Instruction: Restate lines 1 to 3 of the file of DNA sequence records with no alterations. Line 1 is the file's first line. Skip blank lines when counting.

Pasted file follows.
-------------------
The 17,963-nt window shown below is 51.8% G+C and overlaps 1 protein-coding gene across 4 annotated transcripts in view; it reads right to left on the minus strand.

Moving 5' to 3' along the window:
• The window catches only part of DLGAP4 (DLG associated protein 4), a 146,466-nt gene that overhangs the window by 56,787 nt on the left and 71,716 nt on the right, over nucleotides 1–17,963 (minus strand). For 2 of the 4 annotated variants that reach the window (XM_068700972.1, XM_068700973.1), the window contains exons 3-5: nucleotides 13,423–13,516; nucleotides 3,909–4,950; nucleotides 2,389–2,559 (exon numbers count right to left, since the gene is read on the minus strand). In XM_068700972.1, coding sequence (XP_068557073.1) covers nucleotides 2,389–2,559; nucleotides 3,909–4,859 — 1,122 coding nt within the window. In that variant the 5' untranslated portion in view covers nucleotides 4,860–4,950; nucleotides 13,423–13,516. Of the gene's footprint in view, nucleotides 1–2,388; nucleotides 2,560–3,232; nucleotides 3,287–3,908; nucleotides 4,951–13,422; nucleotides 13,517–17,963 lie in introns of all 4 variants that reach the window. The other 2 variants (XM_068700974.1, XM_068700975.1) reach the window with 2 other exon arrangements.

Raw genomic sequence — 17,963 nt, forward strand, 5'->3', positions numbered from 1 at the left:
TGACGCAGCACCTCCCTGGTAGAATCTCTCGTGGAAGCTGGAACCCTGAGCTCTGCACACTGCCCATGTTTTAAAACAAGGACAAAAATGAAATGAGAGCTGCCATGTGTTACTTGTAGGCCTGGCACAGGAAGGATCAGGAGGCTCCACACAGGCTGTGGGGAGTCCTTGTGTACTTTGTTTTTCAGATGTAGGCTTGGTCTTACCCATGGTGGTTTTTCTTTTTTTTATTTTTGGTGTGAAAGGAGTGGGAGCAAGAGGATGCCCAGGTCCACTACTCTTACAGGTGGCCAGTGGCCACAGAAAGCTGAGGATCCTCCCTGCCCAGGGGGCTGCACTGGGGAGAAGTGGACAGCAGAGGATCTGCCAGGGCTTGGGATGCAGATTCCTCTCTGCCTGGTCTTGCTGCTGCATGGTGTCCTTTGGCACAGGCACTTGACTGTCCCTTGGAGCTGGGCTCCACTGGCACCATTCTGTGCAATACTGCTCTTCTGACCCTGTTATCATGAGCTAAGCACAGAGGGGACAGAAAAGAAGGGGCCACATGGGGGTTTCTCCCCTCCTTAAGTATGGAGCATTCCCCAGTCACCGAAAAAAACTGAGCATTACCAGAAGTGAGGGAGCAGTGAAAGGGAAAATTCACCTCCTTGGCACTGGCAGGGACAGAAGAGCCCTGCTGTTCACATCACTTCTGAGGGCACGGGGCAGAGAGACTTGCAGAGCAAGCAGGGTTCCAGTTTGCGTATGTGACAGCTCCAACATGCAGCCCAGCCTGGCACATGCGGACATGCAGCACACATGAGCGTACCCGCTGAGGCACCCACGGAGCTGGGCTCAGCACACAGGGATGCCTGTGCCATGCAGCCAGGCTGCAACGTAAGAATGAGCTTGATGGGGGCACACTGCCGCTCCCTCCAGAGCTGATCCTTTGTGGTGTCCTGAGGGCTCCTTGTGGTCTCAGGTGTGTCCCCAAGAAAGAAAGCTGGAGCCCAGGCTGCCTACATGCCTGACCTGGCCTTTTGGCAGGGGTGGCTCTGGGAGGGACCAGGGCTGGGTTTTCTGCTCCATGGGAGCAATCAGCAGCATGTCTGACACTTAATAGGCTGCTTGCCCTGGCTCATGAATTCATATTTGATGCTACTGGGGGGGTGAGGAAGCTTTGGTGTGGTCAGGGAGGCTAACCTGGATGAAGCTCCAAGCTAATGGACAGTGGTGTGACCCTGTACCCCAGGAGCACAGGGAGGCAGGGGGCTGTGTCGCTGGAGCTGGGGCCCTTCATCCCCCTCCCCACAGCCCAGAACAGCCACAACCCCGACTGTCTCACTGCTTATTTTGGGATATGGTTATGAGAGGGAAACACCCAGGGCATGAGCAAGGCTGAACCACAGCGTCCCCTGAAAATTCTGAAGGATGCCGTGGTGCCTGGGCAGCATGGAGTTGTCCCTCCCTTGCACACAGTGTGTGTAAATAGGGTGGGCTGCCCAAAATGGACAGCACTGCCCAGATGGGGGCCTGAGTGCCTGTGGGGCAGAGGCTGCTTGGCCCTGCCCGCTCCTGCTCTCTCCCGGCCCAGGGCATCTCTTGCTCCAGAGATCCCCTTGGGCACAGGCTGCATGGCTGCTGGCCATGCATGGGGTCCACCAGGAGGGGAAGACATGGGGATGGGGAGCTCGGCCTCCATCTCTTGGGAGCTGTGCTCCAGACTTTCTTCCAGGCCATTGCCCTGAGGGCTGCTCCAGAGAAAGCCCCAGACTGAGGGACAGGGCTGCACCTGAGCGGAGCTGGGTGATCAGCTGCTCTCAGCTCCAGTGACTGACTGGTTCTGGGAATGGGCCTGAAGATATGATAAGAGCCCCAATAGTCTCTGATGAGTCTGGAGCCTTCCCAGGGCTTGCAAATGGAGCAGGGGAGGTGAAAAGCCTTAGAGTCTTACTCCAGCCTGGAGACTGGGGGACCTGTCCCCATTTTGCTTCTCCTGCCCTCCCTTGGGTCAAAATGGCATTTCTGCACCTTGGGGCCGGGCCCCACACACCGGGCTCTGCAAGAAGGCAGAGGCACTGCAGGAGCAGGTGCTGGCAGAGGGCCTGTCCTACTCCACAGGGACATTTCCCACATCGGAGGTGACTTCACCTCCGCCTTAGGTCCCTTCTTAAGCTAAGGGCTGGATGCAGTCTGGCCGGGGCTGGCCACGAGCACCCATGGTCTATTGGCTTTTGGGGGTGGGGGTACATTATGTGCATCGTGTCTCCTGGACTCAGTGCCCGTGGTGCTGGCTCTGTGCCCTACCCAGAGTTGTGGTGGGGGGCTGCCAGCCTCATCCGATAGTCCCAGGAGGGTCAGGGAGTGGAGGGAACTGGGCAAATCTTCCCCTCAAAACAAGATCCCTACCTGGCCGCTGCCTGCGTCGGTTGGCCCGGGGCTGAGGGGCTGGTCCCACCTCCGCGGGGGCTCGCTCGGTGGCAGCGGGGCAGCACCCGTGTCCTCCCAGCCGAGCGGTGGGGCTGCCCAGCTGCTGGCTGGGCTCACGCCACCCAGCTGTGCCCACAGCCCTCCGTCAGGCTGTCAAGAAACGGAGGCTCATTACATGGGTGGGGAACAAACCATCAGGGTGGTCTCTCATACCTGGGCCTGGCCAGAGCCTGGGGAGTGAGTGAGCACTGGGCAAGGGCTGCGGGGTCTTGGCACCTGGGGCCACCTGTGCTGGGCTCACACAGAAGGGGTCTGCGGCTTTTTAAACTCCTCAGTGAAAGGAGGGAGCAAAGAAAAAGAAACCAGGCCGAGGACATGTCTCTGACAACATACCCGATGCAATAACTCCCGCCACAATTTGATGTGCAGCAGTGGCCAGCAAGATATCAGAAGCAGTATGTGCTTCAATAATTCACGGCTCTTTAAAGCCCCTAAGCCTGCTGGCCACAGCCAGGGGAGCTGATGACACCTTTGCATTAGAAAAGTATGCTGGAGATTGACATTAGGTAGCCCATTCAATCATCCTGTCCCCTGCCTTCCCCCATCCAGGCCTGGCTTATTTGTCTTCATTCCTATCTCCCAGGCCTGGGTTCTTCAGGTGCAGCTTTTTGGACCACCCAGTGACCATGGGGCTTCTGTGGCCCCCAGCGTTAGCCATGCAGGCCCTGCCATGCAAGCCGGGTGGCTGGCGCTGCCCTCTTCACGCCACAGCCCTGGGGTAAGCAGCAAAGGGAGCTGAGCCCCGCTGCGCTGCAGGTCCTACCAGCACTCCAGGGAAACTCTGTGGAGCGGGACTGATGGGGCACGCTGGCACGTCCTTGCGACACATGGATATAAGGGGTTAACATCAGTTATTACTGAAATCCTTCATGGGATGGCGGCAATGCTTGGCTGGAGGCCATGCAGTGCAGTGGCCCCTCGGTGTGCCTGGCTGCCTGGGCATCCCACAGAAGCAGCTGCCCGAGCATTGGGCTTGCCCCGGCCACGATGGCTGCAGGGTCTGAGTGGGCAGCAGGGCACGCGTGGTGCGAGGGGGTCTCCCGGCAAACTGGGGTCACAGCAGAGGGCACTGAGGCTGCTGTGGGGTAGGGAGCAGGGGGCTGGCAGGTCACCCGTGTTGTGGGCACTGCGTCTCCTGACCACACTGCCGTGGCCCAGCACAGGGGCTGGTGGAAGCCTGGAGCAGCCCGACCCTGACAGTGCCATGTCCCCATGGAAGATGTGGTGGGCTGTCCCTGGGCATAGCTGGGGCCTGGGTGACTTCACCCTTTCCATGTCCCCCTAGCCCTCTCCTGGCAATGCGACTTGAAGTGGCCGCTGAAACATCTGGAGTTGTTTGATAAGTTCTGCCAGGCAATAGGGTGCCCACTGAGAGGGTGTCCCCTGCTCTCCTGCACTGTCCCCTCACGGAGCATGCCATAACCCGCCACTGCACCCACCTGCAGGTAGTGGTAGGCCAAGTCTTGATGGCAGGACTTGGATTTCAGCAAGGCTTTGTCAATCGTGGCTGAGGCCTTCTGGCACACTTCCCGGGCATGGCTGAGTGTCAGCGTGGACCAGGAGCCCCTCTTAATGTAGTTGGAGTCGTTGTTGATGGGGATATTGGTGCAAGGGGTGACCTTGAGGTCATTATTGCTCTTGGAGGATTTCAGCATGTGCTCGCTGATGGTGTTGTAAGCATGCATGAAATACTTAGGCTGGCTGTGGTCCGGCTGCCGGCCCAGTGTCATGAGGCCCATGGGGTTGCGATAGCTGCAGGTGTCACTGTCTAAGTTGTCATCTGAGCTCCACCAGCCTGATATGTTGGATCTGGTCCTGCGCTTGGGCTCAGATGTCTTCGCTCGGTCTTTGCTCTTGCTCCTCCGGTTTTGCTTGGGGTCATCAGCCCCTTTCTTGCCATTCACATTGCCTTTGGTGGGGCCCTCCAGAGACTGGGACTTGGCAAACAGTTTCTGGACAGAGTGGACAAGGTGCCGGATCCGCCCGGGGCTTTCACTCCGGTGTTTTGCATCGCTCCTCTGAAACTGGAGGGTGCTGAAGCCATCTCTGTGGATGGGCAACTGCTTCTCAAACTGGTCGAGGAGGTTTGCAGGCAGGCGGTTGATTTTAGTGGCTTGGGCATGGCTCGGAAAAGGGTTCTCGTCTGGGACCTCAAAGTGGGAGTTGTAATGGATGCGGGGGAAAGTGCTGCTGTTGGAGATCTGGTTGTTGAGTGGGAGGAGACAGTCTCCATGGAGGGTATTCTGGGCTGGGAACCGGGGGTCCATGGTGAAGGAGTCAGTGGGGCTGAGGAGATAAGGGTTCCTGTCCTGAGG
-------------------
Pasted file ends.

The 17,963-nt window shown below is 51.8% G+C and overlaps 1 protein-coding gene across 4 annotated transcripts in view; it reads right to left on the minus strand.

Moving 5' to 3' along the window:
• The window catches only part of DLGAP4 (DLG associated protein 4), a 146,466-nt gene that overhangs the window by 56,787 nt on the left and 71,716 nt on the right, over nucleotides 1–17,963 (minus strand). For 2 of the 4 annotated variants that reach the window (XM_068700972.1, XM_068700973.1), the window contains exons 3-5: nucleotides 13,423–13,516; nucleotides 3,909–4,950; nucleotides 2,389–2,559 (exon numbers count right to left, since the gene is read on the minus strand). In XM_068700972.1, coding sequence (XP_068557073.1) covers nucleotides 2,389–2,559; nucleotides 3,909–4,859 — 1,122 coding nt within the window. In that variant the 5' untranslated portion in view covers nucleotides 4,860–4,950; nucleotides 13,423–13,516. Of the gene's footprint in view, nucleotides 1–2,388; nucleotides 2,560–3,232; nucleotides 3,287–3,908; nucleotides 4,951–13,422; nucleotides 13,517–17,963 lie in introns of all 4 variants that reach the window. The other 2 variants (XM_068700974.1, XM_068700975.1) reach the window with 2 other exon arrangements.